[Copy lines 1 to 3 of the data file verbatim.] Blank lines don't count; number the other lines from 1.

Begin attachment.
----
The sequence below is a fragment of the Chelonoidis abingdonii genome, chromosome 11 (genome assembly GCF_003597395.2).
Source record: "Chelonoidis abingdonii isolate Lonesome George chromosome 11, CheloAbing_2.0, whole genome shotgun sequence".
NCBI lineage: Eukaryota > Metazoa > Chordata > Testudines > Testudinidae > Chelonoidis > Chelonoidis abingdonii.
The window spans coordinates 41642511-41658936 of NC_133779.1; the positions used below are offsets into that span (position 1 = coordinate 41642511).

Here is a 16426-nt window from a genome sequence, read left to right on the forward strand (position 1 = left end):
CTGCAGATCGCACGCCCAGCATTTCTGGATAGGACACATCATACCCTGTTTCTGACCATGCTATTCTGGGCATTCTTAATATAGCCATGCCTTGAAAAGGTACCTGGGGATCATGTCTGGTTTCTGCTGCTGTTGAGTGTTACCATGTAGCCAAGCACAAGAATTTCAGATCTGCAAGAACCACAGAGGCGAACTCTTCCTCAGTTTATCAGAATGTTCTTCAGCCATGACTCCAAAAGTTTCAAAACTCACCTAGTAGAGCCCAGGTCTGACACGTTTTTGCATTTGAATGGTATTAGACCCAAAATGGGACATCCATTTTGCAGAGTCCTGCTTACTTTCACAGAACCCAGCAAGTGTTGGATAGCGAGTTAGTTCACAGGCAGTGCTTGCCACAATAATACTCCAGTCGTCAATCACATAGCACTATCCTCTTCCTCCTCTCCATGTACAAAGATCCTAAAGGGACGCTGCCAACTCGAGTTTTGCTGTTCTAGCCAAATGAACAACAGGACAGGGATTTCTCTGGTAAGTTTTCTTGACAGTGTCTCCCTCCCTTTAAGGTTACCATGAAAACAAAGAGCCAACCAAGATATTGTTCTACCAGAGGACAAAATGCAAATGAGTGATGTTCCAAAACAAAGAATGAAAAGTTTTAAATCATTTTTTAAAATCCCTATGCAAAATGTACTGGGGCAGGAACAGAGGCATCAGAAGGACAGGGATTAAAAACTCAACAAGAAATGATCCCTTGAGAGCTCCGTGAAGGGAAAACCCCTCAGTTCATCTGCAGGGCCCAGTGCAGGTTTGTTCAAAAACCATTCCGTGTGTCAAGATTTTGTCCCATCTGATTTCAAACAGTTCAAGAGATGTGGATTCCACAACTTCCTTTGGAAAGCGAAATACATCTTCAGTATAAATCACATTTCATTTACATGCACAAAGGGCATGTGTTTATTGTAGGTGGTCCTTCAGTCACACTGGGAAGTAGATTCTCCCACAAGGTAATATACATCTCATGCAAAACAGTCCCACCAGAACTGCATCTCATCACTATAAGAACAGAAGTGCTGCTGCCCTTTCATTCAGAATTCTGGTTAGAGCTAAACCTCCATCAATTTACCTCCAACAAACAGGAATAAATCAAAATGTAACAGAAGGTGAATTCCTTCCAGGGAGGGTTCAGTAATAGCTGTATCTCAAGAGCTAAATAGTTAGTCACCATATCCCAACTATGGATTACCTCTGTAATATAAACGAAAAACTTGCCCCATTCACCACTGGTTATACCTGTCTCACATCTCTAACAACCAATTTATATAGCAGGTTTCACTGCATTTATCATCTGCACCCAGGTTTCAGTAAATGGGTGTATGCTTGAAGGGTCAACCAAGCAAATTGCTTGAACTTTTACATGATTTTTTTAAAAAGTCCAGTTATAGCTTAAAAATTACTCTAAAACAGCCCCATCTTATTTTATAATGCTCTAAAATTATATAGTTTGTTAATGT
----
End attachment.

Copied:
The sequence below is a fragment of the Chelonoidis abingdonii genome, chromosome 11 (genome assembly GCF_003597395.2).
Source record: "Chelonoidis abingdonii isolate Lonesome George chromosome 11, CheloAbing_2.0, whole genome shotgun sequence".
NCBI lineage: Eukaryota > Metazoa > Chordata > Testudines > Testudinidae > Chelonoidis > Chelonoidis abingdonii.